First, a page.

Since Lewontin & Hubby (1966) and Harris (1966) independently discovered allozyme polymorphisms within populations of Drosophila and humans, allozymes have provided the most widely used descriptors of genetic diversity in natural plant and animal populations. Their usefulness can be ascribed to several features, including codominant expression, apparent neutrality, and ease and cost of detection. Today allozymes are utilized in studies of plant populations to determine breeding systems, describe mating systems, determine paternity, estimate gene flow via seed and pollen, examine clonal structure, and determine systematic relationships (Soltis & Soltis, 1989). In conservation biology and crop science, the description of genetic structure provides sampling guidelines for the ex situ and in situ preservation of genetic diversity (e.g. Marshall & Brown, 1975; Brown & Briggs, 1991; Godt, Hamrick & Bratton, 1995; Swenson et al., 1995; Godt & Hamrick, 1996). Furthermore, allozymes have been utilized to study the evolution of crop species and to identify cultivars (Doebley, 1989; Torres, 1989).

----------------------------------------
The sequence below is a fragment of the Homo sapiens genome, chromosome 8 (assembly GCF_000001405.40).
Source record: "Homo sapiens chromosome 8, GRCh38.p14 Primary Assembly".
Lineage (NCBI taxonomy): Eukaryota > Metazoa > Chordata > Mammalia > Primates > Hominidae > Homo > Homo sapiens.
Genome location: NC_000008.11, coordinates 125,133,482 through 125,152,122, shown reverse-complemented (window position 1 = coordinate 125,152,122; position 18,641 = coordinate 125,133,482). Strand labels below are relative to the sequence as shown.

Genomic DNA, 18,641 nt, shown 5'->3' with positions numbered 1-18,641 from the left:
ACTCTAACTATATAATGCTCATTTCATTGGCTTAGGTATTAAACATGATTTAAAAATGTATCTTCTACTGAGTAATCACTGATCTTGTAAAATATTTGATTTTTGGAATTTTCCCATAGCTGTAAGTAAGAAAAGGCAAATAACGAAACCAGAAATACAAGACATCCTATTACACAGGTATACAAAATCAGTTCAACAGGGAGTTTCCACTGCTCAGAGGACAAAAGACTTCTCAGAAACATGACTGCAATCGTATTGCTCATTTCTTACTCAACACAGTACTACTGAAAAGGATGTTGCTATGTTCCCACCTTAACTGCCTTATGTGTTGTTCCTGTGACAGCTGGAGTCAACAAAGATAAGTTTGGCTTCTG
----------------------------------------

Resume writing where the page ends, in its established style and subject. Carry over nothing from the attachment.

Although allozyme diversity does not necessarily reflect variation in quantitative traits, it provides a handy yardstick for comparisons of diversity within populations and across species. Over 1000 published studies report allozyme variation in seed plants. These represent a wide crosssection of the plant world, although commercially valuable species (i.e. trees and crops) and temperate species have received the most attention. As the number of allozyme studies has grown, several reviewers have described patterns in allozyme diversity and its distribution (Gottlieb, 1977; Brown, 1979; Hamrick, Linhart & Mitton, 1979; Crawford, 1983; Hamrick & Godt, 1989).